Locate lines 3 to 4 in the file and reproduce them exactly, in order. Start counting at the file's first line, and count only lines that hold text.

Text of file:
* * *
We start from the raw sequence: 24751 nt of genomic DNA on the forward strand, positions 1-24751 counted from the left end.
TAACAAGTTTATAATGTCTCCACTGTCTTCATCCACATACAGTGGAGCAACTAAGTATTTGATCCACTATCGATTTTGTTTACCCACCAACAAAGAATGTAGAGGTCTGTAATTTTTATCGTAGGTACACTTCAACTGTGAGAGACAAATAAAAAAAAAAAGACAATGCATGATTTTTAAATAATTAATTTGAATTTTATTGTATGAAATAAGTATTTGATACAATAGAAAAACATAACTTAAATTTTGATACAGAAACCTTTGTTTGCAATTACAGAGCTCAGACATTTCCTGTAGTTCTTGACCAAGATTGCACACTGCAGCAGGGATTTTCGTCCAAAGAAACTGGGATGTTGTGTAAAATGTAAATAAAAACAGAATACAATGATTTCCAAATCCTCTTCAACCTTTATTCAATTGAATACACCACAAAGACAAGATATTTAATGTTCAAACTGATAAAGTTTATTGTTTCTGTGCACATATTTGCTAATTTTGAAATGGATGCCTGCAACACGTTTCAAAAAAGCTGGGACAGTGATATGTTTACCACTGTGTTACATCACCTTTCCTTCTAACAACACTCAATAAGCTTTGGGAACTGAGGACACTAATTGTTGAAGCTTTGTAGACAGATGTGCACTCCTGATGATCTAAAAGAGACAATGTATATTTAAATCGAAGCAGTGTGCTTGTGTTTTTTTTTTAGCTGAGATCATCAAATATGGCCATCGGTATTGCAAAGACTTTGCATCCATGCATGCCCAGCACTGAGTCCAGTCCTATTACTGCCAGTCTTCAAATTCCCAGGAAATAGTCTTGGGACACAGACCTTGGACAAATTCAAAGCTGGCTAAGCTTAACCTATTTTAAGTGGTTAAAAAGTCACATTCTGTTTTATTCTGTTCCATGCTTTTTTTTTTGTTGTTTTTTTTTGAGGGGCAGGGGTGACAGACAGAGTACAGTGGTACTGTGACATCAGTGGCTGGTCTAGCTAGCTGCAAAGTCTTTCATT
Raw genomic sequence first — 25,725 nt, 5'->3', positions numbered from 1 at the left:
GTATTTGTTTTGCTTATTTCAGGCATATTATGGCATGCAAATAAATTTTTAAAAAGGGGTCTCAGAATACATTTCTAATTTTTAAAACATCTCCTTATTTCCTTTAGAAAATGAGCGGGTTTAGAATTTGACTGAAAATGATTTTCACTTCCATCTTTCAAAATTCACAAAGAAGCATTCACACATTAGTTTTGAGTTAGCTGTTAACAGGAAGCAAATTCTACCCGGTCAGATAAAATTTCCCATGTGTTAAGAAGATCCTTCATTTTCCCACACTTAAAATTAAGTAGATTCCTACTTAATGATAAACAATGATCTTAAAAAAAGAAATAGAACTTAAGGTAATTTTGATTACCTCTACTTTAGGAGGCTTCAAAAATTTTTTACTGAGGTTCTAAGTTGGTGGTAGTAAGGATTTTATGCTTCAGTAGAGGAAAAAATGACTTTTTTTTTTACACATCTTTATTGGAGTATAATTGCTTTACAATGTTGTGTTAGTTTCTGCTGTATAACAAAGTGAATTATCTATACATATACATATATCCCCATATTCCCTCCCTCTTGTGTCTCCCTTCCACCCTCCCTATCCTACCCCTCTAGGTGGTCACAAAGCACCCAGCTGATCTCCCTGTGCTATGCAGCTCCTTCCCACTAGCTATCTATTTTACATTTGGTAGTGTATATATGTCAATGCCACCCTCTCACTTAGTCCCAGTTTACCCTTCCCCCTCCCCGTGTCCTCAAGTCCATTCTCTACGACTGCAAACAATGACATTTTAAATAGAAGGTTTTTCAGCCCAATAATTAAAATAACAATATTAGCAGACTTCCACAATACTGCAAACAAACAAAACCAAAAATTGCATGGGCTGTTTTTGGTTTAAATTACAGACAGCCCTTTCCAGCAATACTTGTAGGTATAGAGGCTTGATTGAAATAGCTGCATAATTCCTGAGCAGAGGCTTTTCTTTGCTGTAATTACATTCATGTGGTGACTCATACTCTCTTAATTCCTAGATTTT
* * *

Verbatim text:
Raw genomic sequence first — 25,725 nt, 5'->3', positions numbered from 1 at the left:
GTATTTGTTTTGCTTATTTCAGGCATATTATGGCATGCAAATAAATTTTTAAAAAGGGGTCTCAGAATACATTTCTAATTTTTAAAACATCTCCTTATTTCCTTTAGAAAATGAGCGGGTTTAGAATTTGACTGAAAATGATTTTCACTTCCATCTTTCAAAATTCACAAAGAAGCATTCACACATTAGTTTTGAGTTAGCTGTTAACAGGAAGCAAATTCTACCCGGTCAGATAAAATTTCCCATGTGTTAAGAAGATCCTTCATTTTCCCACACTTAAAATTAAGTAGATTCCTACTTAATGATAAACAATGATCTTAAAAAAAGAAATAGAACTTAAGGTAATTTTGATTACCTCTACTTTAGGAGGCTTCAAAAATTTTTTACTGAGGTTCTAAGTTGGTGGTAGTAAGGATTTTATGCTTCAGTAGAGGAAAAAATGACTTTTTTTTTTACACATCTTTATTGGAGTATAATTGCTTTACAATGTTGTGTTAGTTTCTGCTGTATAACAAAGTGAATTATCTATACATATACATATATCCCCATATTCCCTCCCTCTTGTGTCTCCCTTCCACCCTCCCTATCCTACCCCTCTAGGTGGTCACAAAGCACCCAGCTGATCTCCCTGTGCTATGCAGCTCCTTCCCACTAGCTATCTATTTTACATTTGGTAGTGTATATATGTCAATGCCACCCTCTCACTTAGTCCCAGTTTACCCTTCCCCCTCCCCGTGTCCTCAAGTCCATTCTCTACGACTGCAAACAATGACATTTTAAATAGAAGGTTTTTCAGCCCAATAATTAAAATAACAATATTAGCAGACTTCCACAATACTGCAAACAAACAAAACCAAAAATTGCATGGGCTGTTTTTGGTTTAAATTACAGACAGCCCTTTCCAGCAATACTTGTAGGTATAGAGGCTTGATTGAAATAGCTGCATAATTCCTGAGCAGAGGCTTTTCTTTGCTGTAATTACATTCATGTGGTGACTCATACTCTCTTAATTCCTAGATTTT